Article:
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socialism. This chapter will examine the role of music in the reform culture of middle-class liberals such as Haweis and John Pyke Hullah. 5 Common to the two organisations examined here in detail, London’s South Place Chapel and Melbourne’s Australian Church, was both an eschewal of orthodoxy, dogma and creed replaced by openness and inclusiveness in outlook, and a vibrant musical culture. Thus we look at

in Sounds of liberty

spate of discoveries of counterfeit or adulterated milk and milk products. 3 Solely in terms of the importance that has been historically attached to it, therefore, the subject deserves to be examined in its own right. More importantly, it presents us with an opportunity to examine middle-class notions of health, hygiene, food and, through it, the closely related questions of

in Beastly encounters of the Raj
Livelihoods, livestock and veterinary health in North India, 1790–1920

The question of cattle has been ignored not just by scholars working on agrarian conditions, but also by historians of medicine in India. This book is the first full-length monograph that examines the history of colonial medicine in India from the perspective of veterinary health. It not only fills this gap, but also provides fresh perspectives and insights that might challenge existing arguments. The book explores a range of themes such as famines, urbanisation, middle-class attitudes, caste formations etc. One of the most striking features of veterinary administration was its preoccupation with the health of horses and military animals until the end of the nineteenth century. Examining veterinary records, it becomes evident that colonial officials were much less imbued with the 'white man's burden' when it came to preserving indigenous cattle stock. The book shows that the question of finances could influence areas such as laboratory research, as is evident in the operations of the Imperial Bacteriological Laboratory. In its account on famines and cattle mortality, it highlights the meagreness and ineffectiveness of relief measures. The book then examines the question of caste identities, especially that of the Chamars (popularly known as leatherworkers). It also explores the process whereby stereotypes regarding caste groups were formed, inspecting how they came to be crystallised over time. A central concern of the book is to study the nature, priorities, and guiding principles of the colonial state. Finally, the book adopts a long-term perspective, choosing to study a rather long chronological period.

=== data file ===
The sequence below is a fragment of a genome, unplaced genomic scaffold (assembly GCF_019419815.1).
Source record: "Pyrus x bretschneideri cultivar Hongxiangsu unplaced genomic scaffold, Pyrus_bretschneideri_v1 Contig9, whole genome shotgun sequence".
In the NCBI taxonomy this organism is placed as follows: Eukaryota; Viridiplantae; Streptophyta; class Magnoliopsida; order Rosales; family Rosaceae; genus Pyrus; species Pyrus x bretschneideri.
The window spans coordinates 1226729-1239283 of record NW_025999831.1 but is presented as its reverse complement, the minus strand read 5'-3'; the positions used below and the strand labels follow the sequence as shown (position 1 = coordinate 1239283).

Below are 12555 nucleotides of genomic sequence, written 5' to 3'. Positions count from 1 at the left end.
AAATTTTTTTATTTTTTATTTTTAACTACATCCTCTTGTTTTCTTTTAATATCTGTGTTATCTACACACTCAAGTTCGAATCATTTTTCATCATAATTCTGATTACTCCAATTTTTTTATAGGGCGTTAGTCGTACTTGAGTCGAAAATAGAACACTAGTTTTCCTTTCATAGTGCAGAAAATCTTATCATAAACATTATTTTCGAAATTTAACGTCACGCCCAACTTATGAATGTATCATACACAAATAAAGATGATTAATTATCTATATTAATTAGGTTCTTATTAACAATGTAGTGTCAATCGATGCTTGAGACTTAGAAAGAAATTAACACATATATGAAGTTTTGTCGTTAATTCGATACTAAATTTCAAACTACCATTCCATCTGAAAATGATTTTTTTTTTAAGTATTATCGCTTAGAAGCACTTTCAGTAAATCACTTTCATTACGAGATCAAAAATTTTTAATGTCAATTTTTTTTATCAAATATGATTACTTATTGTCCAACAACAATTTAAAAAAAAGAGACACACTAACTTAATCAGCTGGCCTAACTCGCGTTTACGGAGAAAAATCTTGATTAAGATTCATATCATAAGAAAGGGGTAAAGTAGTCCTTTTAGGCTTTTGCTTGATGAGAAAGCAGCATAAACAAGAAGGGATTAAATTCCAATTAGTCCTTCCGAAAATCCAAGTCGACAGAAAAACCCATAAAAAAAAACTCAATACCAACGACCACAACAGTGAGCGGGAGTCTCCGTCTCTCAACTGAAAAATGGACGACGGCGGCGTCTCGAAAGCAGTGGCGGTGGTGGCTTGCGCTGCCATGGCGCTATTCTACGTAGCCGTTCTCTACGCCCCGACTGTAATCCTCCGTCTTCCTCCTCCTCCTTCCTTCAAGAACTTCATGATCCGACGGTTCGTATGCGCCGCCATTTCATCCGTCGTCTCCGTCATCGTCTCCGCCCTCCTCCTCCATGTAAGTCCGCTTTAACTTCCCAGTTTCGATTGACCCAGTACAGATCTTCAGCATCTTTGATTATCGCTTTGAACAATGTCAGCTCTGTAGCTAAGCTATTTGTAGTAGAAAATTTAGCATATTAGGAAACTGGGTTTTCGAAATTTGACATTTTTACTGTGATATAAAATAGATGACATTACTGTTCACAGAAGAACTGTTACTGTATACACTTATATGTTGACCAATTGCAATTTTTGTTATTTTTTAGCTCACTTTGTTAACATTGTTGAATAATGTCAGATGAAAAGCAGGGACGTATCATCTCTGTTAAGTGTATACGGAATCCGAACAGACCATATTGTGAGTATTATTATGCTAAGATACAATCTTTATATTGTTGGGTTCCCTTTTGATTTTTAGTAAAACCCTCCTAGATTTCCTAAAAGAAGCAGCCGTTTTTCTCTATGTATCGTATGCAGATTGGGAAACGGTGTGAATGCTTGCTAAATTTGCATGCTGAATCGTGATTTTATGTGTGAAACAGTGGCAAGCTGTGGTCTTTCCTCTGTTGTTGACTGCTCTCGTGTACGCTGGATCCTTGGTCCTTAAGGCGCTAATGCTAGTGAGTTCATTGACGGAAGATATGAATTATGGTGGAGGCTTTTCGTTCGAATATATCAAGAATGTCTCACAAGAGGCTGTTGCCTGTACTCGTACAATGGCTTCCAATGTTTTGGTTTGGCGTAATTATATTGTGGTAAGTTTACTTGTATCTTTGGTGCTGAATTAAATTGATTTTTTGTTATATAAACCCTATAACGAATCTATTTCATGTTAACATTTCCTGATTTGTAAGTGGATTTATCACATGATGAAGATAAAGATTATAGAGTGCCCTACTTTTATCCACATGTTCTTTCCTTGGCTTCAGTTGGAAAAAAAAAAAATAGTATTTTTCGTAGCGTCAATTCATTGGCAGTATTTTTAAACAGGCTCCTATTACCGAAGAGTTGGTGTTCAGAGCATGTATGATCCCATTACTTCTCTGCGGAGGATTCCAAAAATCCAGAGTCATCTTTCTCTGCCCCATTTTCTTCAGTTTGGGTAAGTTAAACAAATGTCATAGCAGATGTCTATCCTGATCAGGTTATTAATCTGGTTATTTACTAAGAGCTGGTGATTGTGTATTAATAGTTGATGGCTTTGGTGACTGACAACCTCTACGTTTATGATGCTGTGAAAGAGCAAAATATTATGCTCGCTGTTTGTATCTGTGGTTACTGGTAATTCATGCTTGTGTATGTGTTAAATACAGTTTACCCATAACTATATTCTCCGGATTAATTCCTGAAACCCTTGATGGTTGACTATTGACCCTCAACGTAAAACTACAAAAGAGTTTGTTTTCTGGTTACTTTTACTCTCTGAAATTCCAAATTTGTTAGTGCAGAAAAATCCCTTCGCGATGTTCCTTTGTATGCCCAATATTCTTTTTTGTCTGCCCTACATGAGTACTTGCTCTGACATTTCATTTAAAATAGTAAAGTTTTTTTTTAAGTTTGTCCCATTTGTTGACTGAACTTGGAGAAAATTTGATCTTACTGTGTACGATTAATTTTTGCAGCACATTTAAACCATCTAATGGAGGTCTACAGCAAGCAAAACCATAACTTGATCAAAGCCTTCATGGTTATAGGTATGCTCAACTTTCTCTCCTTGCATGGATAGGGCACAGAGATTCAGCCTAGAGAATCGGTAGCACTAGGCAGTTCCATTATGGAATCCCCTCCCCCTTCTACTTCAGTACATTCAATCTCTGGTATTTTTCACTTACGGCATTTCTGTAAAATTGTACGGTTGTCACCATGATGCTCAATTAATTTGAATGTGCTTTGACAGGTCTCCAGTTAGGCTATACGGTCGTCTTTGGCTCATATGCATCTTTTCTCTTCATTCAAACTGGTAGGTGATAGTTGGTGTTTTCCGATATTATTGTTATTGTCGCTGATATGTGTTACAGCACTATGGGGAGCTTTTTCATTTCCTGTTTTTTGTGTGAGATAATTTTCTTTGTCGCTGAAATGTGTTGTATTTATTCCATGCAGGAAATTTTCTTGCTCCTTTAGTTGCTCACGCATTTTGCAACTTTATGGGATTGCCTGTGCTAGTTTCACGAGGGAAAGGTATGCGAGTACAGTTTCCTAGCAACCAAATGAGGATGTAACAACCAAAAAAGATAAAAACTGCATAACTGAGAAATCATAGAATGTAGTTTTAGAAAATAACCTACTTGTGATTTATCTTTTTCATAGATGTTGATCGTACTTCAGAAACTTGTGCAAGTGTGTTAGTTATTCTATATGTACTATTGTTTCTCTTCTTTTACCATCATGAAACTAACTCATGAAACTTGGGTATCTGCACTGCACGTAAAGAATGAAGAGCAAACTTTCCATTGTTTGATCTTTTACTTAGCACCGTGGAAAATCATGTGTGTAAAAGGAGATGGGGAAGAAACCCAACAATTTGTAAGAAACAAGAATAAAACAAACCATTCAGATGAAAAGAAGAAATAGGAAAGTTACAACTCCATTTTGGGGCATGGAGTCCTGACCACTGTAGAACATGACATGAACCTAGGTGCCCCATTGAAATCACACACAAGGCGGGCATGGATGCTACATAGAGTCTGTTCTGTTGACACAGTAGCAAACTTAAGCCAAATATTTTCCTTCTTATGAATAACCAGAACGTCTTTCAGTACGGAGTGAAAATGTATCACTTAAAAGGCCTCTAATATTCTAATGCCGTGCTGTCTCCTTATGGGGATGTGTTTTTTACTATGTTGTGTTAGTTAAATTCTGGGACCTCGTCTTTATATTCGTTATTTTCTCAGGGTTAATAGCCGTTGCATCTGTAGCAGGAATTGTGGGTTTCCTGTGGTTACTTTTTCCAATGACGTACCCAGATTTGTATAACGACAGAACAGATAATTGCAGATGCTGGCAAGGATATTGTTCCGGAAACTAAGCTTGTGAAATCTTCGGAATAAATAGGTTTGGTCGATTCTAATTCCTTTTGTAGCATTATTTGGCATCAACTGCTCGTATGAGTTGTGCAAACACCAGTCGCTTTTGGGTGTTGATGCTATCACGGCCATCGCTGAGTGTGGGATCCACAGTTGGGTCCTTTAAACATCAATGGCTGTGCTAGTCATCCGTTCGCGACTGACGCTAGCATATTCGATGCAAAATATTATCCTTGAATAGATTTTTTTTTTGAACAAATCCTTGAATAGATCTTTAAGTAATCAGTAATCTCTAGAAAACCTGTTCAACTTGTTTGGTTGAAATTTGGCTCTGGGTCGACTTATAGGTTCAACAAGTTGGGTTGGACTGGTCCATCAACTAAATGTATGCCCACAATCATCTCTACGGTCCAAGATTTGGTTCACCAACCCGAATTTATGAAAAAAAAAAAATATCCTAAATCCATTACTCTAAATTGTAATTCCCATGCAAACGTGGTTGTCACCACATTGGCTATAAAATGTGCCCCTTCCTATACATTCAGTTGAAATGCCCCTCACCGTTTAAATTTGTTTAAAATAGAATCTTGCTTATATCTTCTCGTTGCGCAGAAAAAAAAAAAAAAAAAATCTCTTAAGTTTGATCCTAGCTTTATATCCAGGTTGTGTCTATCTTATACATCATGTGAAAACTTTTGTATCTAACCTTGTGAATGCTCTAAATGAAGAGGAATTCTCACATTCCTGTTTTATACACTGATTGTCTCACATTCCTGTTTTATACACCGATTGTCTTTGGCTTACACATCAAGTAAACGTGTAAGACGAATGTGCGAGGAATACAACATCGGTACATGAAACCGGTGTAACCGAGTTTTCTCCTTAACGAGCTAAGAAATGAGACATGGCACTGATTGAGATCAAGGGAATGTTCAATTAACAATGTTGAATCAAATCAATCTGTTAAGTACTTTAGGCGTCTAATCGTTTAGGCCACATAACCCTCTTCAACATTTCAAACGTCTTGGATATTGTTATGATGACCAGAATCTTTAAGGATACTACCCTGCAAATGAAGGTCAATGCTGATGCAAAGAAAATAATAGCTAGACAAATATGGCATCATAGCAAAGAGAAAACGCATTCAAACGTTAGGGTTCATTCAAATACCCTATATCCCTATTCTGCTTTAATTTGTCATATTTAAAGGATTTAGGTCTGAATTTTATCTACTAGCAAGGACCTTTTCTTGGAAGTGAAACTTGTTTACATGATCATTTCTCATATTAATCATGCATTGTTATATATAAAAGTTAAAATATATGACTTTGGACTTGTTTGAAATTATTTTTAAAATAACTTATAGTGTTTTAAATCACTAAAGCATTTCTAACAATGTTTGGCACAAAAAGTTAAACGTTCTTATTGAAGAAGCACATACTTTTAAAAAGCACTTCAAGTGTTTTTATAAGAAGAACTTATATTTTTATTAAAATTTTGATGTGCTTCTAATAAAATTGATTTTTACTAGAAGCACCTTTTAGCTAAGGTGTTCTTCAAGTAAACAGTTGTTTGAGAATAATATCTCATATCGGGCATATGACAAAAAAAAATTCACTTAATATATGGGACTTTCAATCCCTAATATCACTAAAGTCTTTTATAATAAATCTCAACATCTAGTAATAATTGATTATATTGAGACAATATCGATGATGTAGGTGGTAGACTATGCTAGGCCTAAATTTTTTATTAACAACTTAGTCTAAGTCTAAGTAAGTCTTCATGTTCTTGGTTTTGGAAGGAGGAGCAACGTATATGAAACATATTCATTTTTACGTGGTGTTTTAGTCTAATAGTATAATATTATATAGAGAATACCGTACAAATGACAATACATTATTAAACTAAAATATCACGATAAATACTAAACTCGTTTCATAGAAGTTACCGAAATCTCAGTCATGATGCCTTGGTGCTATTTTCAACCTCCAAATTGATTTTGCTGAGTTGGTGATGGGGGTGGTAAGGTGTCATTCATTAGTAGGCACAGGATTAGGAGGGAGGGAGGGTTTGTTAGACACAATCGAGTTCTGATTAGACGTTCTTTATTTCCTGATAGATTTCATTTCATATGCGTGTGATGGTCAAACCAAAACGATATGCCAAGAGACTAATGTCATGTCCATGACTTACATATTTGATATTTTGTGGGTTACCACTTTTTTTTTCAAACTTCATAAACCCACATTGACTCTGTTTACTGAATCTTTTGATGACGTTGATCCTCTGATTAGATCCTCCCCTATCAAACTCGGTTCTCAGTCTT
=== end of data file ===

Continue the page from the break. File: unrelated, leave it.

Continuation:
Gender, politics and imperialism in India, 1883–1947

This book situates women at the centre of the practices and policies of British imperialism. Rebutting interpretations that have marginalised women in the empire, the book demonstrates that women were crucial to establishing and sustaining the British Raj in India from the 'High Noon' of imperialism in the late nineteenth century through to Indian independence in 1947. Using three separate modes of engagement with imperialism: domesticity, violence and race, it demonstrates the varied ways in which British women, particularly the wives of imperial officials, created a role for themselves. From the late nineteenth century, Anglo-Indians constructed an idea of family and marriage that was, both literally and metaphorically, the foundation for British imperialism in India. Although imperial marriage was very modern in its emphasis on companionship and partnership, it also incorporated more traditional ideas about husbands, wives and families. The politicized imperial home stood in sharp contrast to the ideal of middle-class British domesticity that had developed from the late-eighteenth century onwards in the metropole. Relationships with Indian servants, created and maintained primarily by women, were a complex mixture of intimacy and trust counterbalanced by feelings of fear and suspicion. For Anglo-Indians, the Mutiny served as a constant reminder of the tenuous nature of imperialism in India. The relationship between Anglo-Indian and Indian women was complex coloured by expectations about femininity and women's role in the empire. Indian men may have derided Anglo-Indian women as 'brainless memsahibs', but the British government similarly scorned their contribution to empire.

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A study in obsolete patriotism

The Victorian private solider was a despised figure. Yet in the first sixteen months of the Great War two and a half million men from the UK and many more from the empire, flocked to the colours without any form of legal compulsion. This book is the result of reflection on one of the most extraordinary mass movements in history: the surge of volunteers into the British army during the first sixteen months of the Great War. The notion that compulsory service in arms was repugnant to British tradition was mistaken. The nation's general state of mind, system of values and set of attitudes derived largely from the upper middle class, which had emerged and become dominant during the nineteenth century. The book examines the phenomenon of 1914 and the views held by people of that class, since it was under their leadership that the country went to war. It discusses the general theoretical notions of the nature of war of two nineteenth-century thinkers: Karl von Clausewitz and Charles Darwin. By 1914 patriotism and imperialism were interdependent. The early Victorians directed their abundant political energies chiefly towards free trade and parliamentary reform. It was the Germans' own policy which jolted the British into unity, for the Cabinet and the nation were far from unanimously in favour of war until the Germans attacked Belgium. Upper-class intellectual culture was founded on the tradition of 'liberal education' at the greater public schools and at Oxford and Cambridge.